Press

The 10th annual Current Archaeology Awards were held on the 23 February, as part of Current Archaeology Live! 2018.

For photos of the award winners, click here.

Individual press releases for each of the winners can be found in full below.
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PRESS RELEASE: Professor Roberta Gilchrist wins prestigious Archaeologist of the Year award for 2016

  Top honours for Archaeologist of the Year at the prestigious Current Archaeology Awards went to Professor Roberta Gilchrist. A pioneer in social approaches to medieval archaeology, she has addressed new questions on gender, age, and belief, and has published numerous major studies on medieval nunneries, hospitals, castles and burials. Her recently published monograph Glastonbury Abbey: archaeological excavations 1904-1979 […]

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PRESS RELEASE: Drumclay crannog wins prestigious Rescue Dig of the Year award for 2016

Nora Bermingham and Caitríona Moore accept Current Archaeology’s prestigious Rescue Dig of the Year award for 2016, for their work on the Drumclay crannog The award for Rescue Dig of the Year was accepted by Dr Nora Bermingham and Caitríona Moore who carried out the rare excavation of a crannog (a medieval artificial island) in Co. Fermanagh on behalf […]

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Current Archaeology Awards 2015 – Photos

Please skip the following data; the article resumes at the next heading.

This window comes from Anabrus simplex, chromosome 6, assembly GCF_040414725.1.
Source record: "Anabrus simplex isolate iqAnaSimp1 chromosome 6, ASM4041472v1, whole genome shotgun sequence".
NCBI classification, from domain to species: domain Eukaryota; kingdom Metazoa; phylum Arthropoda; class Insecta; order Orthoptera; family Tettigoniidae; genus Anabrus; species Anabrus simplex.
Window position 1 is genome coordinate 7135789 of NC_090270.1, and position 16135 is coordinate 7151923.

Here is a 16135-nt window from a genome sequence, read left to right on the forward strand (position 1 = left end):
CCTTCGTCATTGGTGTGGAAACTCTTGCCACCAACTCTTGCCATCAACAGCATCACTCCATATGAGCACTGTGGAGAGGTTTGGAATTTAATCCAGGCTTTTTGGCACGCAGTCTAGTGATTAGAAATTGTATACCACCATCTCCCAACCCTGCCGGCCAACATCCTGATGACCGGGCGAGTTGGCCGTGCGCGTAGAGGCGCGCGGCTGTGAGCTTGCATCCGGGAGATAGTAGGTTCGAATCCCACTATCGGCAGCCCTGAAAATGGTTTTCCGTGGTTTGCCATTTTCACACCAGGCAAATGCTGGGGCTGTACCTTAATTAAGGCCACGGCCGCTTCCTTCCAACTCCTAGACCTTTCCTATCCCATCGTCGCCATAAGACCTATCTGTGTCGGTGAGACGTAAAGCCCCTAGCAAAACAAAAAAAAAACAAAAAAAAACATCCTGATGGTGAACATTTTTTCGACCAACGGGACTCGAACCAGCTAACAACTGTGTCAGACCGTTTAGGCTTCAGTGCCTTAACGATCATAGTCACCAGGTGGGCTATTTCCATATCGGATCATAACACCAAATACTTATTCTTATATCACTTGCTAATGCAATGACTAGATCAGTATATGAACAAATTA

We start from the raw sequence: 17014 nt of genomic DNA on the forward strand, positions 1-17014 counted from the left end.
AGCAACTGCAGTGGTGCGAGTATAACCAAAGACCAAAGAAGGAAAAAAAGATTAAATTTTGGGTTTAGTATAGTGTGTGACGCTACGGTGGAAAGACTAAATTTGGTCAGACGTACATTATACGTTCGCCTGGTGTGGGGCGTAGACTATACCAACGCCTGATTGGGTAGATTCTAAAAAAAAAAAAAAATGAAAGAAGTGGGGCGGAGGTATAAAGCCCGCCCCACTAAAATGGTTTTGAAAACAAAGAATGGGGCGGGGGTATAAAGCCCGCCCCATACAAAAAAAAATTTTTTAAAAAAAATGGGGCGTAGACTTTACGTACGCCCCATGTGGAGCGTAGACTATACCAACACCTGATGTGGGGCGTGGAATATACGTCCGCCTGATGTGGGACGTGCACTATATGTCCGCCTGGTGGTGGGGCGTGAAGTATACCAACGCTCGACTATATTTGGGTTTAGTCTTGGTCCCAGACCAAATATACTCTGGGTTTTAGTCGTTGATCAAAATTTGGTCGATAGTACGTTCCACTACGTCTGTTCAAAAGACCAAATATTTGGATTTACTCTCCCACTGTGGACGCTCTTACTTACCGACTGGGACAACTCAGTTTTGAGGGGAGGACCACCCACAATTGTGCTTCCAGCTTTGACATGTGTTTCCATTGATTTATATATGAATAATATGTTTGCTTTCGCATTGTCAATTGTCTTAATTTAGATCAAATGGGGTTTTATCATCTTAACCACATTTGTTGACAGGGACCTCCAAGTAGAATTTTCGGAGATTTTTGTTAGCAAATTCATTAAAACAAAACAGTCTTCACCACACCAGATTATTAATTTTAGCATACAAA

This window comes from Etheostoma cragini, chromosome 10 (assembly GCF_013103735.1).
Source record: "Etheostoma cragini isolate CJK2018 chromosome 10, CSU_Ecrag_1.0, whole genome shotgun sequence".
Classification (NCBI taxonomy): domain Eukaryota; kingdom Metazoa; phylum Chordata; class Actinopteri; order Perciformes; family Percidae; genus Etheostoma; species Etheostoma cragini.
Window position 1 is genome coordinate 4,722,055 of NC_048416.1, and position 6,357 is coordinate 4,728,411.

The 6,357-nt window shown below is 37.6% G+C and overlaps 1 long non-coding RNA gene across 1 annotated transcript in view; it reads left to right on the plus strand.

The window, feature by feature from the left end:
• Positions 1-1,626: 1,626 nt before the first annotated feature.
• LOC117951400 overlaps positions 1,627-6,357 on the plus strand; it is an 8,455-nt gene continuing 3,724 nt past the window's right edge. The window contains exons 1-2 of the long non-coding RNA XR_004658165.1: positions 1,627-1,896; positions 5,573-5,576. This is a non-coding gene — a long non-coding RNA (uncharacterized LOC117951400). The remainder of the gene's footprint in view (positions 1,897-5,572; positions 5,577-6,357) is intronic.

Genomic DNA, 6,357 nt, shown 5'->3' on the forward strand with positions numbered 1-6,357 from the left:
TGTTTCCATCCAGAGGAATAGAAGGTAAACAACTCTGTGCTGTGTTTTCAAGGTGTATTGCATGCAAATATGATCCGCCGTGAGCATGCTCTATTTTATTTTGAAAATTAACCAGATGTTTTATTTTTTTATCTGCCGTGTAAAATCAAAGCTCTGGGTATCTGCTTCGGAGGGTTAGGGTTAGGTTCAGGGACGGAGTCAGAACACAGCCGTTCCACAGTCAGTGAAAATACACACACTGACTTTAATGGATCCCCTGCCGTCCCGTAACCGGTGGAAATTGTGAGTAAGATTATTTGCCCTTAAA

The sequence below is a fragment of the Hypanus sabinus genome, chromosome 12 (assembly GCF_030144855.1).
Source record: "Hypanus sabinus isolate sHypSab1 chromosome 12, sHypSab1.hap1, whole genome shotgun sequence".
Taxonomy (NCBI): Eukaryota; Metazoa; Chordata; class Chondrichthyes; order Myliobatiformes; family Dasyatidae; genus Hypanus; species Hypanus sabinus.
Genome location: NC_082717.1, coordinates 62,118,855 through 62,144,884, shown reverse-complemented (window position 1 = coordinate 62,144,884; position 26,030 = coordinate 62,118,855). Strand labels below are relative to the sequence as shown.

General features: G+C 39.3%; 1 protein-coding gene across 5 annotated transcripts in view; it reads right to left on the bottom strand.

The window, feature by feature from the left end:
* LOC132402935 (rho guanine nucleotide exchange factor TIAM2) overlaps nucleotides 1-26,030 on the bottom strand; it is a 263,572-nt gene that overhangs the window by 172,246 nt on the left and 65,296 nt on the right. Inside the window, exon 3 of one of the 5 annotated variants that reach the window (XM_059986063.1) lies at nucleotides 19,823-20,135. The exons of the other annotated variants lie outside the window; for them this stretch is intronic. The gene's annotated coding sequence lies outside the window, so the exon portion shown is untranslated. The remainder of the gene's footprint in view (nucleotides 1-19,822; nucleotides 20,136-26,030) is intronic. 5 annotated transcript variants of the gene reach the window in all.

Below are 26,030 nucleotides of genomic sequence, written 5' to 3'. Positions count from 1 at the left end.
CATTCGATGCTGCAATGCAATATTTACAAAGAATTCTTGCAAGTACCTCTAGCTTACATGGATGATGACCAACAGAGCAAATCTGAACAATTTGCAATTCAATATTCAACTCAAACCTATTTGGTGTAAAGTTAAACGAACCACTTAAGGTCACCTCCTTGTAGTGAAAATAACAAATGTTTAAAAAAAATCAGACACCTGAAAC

The below photos were taken at the Current Archaeology Awards 2015, held at the University of London’s Senate House as part of the Current Archaeology Live! 2015 conference on 27-28 February 2015. Each image below is to be credited to Current Archaeology/Mark Edwards The image below is to be credited to Current Archaeology/Aerial-Cam

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PRESS RELEASE: Ian Haynes and Tony Wilmott win Current Archaeology’s prestigious Research Project of the Year award for 2015, for their work at Maryport

Top honours for  Research Project of the Year  at the prestigious Current Archaeology Awards went to Professor Ian Haynes and Tony Wilmott, Newcastle University. They were recognised for their work at Maryport, a  research project initiated and funded by the Senhouse Museum Trust, where ongoing excavations at the 2nd century Roman fort have revealed the […]

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PRESS RELEASE: The Happisburgh Project wins Current Archaeology’s prestigious Rescue Dig of the Year award for 2015, for revealing the earliest evidence of human activity in Britain.

Top honours for  Rescue Dig of the Year  at the prestigious Current Archaeology Awards went to  the Happisburgh Project team for their work at Happisburgh on the Norfolk coast. Their investigations at this remarkable site has revealed tangible traces of some of Britain’s earliest known human inhabitants, including a series of footprints dating back almost […]

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